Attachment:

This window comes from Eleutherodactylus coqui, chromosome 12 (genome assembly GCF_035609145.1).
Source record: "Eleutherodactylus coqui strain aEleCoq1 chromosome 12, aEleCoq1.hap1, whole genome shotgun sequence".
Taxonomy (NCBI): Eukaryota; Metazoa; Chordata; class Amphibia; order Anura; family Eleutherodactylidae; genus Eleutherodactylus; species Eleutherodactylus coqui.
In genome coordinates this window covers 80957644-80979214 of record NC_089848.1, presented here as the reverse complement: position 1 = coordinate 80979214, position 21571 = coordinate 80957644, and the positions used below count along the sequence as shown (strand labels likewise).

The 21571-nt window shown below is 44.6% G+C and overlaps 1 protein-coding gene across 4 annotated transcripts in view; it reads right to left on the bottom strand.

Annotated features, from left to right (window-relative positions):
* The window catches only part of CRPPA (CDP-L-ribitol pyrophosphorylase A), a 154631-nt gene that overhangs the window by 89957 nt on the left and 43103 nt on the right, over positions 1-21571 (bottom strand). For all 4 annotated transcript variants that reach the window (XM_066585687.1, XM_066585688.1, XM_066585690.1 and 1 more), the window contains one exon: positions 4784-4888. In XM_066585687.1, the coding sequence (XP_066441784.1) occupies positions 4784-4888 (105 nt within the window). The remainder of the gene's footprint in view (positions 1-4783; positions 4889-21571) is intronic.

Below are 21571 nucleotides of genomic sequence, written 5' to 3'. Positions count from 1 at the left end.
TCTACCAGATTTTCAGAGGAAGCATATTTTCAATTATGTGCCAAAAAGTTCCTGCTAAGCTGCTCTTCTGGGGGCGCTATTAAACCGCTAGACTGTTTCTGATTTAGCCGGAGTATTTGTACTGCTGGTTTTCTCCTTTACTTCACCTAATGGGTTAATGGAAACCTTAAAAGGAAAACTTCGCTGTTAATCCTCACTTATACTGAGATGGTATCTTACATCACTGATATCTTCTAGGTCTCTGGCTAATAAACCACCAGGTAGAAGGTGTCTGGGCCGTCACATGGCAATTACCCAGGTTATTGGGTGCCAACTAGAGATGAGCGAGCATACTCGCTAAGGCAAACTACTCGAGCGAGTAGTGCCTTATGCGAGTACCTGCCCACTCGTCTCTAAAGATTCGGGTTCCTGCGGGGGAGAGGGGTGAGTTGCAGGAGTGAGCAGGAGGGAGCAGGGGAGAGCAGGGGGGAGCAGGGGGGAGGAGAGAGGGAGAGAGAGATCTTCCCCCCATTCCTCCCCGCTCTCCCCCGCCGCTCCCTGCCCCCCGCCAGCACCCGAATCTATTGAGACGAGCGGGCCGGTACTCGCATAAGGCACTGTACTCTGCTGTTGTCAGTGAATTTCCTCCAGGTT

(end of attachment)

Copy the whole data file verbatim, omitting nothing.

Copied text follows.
This window comes from Eleutherodactylus coqui, chromosome 12 (genome assembly GCF_035609145.1).
Source record: "Eleutherodactylus coqui strain aEleCoq1 chromosome 12, aEleCoq1.hap1, whole genome shotgun sequence".
Taxonomy (NCBI): Eukaryota; Metazoa; Chordata; class Amphibia; order Anura; family Eleutherodactylidae; genus Eleutherodactylus; species Eleutherodactylus coqui.
In genome coordinates this window covers 80957644-80979214 of record NC_089848.1, presented here as the reverse complement: position 1 = coordinate 80979214, position 21571 = coordinate 80957644, and the positions used below count along the sequence as shown (strand labels likewise).

The 21571-nt window shown below is 44.6% G+C and overlaps 1 protein-coding gene across 4 annotated transcripts in view; it reads right to left on the bottom strand.

Annotated features, from left to right (window-relative positions):
* The window catches only part of CRPPA (CDP-L-ribitol pyrophosphorylase A), a 154631-nt gene that overhangs the window by 89957 nt on the left and 43103 nt on the right, over positions 1-21571 (bottom strand). For all 4 annotated transcript variants that reach the window (XM_066585687.1, XM_066585688.1, XM_066585690.1 and 1 more), the window contains one exon: positions 4784-4888. In XM_066585687.1, the coding sequence (XP_066441784.1) occupies positions 4784-4888 (105 nt within the window). The remainder of the gene's footprint in view (positions 1-4783; positions 4889-21571) is intronic.

Below are 21571 nucleotides of genomic sequence, written 5' to 3'. Positions count from 1 at the left end.
TCTACCAGATTTTCAGAGGAAGCATATTTTCAATTATGTGCCAAAAAGTTCCTGCTAAGCTGCTCTTCTGGGGGCGCTATTAAACCGCTAGACTGTTTCTGATTTAGCCGGAGTATTTGTACTGCTGGTTTTCTCCTTTACTTCACCTAATGGGTTAATGGAAACCTTAAAAGGAAAACTTCGCTGTTAATCCTCACTTATACTGAGATGGTATCTTACATCACTGATATCTTCTAGGTCTCTGGCTAATAAACCACCAGGTAGAAGGTGTCTGGGCCGTCACATGGCAATTACCCAGGTTATTGGGTGCCAACTAGAGATGAGCGAGCATACTCGCTAAGGCAAACTACTCGAGCGAGTAGTGCCTTATGCGAGTACCTGCCCACTCGTCTCTAAAGATTCGGGTTCCTGCGGGGGAGAGGGGTGAGTTGCAGGAGTGAGCAGGAGGGAGCAGGGGAGAGCAGGGGGGAGCAGGGGGGAGGAGAGAGGGAGAGAGAGATCTTCCCCCCATTCCTCCCCGCTCTCCCCCGCCGCTCCCTGCCCCCCGCCAGCACCCGAATCTATTGAGACGAGCGGGCCGGTACTCGCATAAGGCACTGTACTCTGCTGTTGTCAGTGAATTTCCTCCAGGTT